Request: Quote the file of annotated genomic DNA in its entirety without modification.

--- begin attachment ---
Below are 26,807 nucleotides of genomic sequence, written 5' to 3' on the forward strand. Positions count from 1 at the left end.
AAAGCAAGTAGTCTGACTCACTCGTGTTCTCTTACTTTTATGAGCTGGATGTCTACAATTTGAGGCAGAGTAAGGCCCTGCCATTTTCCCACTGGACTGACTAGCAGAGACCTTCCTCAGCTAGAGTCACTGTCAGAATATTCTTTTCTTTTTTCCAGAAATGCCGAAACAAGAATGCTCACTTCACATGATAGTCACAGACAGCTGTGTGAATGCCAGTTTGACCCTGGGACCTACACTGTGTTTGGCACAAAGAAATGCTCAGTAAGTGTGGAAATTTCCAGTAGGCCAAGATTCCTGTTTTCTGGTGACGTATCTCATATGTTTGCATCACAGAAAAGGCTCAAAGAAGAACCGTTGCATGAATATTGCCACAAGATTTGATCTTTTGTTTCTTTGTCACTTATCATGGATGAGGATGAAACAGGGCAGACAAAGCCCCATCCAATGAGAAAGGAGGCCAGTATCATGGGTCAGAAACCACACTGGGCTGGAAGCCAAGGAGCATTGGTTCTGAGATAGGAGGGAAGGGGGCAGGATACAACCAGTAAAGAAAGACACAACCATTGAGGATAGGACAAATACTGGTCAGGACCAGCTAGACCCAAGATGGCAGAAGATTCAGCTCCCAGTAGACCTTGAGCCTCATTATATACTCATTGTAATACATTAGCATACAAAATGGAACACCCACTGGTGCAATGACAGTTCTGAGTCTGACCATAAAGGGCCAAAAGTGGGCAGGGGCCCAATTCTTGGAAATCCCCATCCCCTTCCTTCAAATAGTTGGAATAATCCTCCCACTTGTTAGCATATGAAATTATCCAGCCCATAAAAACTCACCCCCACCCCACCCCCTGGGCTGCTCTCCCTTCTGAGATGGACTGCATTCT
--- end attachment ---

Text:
Below are 26,807 nucleotides of genomic sequence, written 5' to 3' on the forward strand. Positions count from 1 at the left end.
AAAGCAAGTAGTCTGACTCACTCGTGTTCTCTTACTTTTATGAGCTGGATGTCTACAATTTGAGGCAGAGTAAGGCCCTGCCATTTTCCCACTGGACTGACTAGCAGAGACCTTCCTCAGCTAGAGTCACTGTCAGAATATTCTTTTCTTTTTTCCAGAAATGCCGAAACAAGAATGCTCACTTCACATGATAGTCACAGACAGCTGTGTGAATGCCAGTTTGACCCTGGGACCTACACTGTGTTTGGCACAAAGAAATGCTCAGTAAGTGTGGAAATTTCCAGTAGGCCAAGATTCCTGTTTTCTGGTGACGTATCTCATATGTTTGCATCACAGAAAAGGCTCAAAGAAGAACCGTTGCATGAATATTGCCACAAGATTTGATCTTTTGTTTCTTTGTCACTTATCATGGATGAGGATGAAACAGGGCAGACAAAGCCCCATCCAATGAGAAAGGAGGCCAGTATCATGGGTCAGAAACCACACTGGGCTGGAAGCCAAGGAGCATTGGTTCTGAGATAGGAGGGAAGGGGGCAGGATACAACCAGTAAAGAAAGACACAACCATTGAGGATAGGACAAATACTGGTCAGGACCAGCTAGACCCAAGATGGCAGAAGATTCAGCTCCCAGTAGACCTTGAGCCTCATTATATACTCATTGTAATACATTAGCATACAAAATGGAACACCCACTGGTGCAATGACAGTTCTGAGTCTGACCATAAAGGGCCAAAAGTGGGCAGGGGCCCAATTCTTGGAAATCCCCATCCCCTTCCTTCAAATAGTTGGAATAATCCTCCCACTTGTTAGCATATGAAATTATCCAGCCCATAAAAACTCACCCCCACCCCACCCCCTGGGCTGCTCTCCCTTCTGAGATGGACTGCATTCT